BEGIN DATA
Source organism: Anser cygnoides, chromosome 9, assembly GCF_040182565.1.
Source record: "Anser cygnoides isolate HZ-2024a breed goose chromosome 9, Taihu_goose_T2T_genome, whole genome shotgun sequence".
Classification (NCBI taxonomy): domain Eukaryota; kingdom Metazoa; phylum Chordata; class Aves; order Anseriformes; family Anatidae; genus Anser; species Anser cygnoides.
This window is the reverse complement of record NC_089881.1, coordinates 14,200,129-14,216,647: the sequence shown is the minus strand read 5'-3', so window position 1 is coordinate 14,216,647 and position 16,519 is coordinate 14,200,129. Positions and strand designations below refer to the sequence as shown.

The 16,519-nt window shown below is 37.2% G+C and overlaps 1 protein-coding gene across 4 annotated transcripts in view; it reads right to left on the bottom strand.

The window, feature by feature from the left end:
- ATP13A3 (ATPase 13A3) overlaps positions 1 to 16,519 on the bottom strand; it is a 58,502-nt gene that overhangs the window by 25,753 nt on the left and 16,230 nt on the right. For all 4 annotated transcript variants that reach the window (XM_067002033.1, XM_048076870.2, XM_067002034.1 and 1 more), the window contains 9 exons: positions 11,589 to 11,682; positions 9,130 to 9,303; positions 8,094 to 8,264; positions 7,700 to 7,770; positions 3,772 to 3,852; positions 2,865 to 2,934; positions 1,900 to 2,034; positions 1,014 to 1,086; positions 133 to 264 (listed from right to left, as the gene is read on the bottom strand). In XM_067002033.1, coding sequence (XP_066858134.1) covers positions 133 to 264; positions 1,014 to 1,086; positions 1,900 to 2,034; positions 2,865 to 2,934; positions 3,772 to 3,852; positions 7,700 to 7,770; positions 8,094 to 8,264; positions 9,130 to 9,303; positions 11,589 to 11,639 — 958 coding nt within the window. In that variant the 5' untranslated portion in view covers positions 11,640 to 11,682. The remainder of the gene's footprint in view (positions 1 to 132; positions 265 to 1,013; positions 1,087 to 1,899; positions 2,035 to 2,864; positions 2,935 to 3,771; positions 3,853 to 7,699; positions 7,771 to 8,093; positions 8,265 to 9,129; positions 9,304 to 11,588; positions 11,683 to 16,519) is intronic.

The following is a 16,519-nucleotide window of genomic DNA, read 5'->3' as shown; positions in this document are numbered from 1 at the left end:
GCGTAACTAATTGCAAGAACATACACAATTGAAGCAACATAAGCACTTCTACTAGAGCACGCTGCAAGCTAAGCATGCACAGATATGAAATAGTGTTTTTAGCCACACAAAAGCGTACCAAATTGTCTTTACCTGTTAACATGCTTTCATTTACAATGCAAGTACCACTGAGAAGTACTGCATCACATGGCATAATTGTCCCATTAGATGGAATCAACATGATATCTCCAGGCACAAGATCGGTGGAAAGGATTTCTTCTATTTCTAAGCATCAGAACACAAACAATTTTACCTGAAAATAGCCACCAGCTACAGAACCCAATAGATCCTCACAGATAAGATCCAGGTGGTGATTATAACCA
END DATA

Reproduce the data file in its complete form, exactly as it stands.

Source organism: Anser cygnoides, chromosome 9, assembly GCF_040182565.1.
Source record: "Anser cygnoides isolate HZ-2024a breed goose chromosome 9, Taihu_goose_T2T_genome, whole genome shotgun sequence".
Classification (NCBI taxonomy): domain Eukaryota; kingdom Metazoa; phylum Chordata; class Aves; order Anseriformes; family Anatidae; genus Anser; species Anser cygnoides.
This window is the reverse complement of record NC_089881.1, coordinates 14,200,129-14,216,647: the sequence shown is the minus strand read 5'-3', so window position 1 is coordinate 14,216,647 and position 16,519 is coordinate 14,200,129. Positions and strand designations below refer to the sequence as shown.

The 16,519-nt window shown below is 37.2% G+C and overlaps 1 protein-coding gene across 4 annotated transcripts in view; it reads right to left on the bottom strand.

The window, feature by feature from the left end:
- ATP13A3 (ATPase 13A3) overlaps positions 1 to 16,519 on the bottom strand; it is a 58,502-nt gene that overhangs the window by 25,753 nt on the left and 16,230 nt on the right. For all 4 annotated transcript variants that reach the window (XM_067002033.1, XM_048076870.2, XM_067002034.1 and 1 more), the window contains 9 exons: positions 11,589 to 11,682; positions 9,130 to 9,303; positions 8,094 to 8,264; positions 7,700 to 7,770; positions 3,772 to 3,852; positions 2,865 to 2,934; positions 1,900 to 2,034; positions 1,014 to 1,086; positions 133 to 264 (listed from right to left, as the gene is read on the bottom strand). In XM_067002033.1, coding sequence (XP_066858134.1) covers positions 133 to 264; positions 1,014 to 1,086; positions 1,900 to 2,034; positions 2,865 to 2,934; positions 3,772 to 3,852; positions 7,700 to 7,770; positions 8,094 to 8,264; positions 9,130 to 9,303; positions 11,589 to 11,639 — 958 coding nt within the window. In that variant the 5' untranslated portion in view covers positions 11,640 to 11,682. The remainder of the gene's footprint in view (positions 1 to 132; positions 265 to 1,013; positions 1,087 to 1,899; positions 2,035 to 2,864; positions 2,935 to 3,771; positions 3,853 to 7,699; positions 7,771 to 8,093; positions 8,265 to 9,129; positions 9,304 to 11,588; positions 11,683 to 16,519) is intronic.

The following is a 16,519-nucleotide window of genomic DNA, read 5'->3' as shown; positions in this document are numbered from 1 at the left end:
GCGTAACTAATTGCAAGAACATACACAATTGAAGCAACATAAGCACTTCTACTAGAGCACGCTGCAAGCTAAGCATGCACAGATATGAAATAGTGTTTTTAGCCACACAAAAGCGTACCAAATTGTCTTTACCTGTTAACATGCTTTCATTTACAATGCAAGTACCACTGAGAAGTACTGCATCACATGGCATAATTGTCCCATTAGATGGAATCAACATGATATCTCCAGGCACAAGATCGGTGGAAAGGATTTCTTCTATTTCTAAGCATCAGAACACAAACAATTTTACCTGAAAATAGCCACCAGCTACAGAACCCAATAGATCCTCACAGATAAGATCCAGGTGGTGATTATAACCA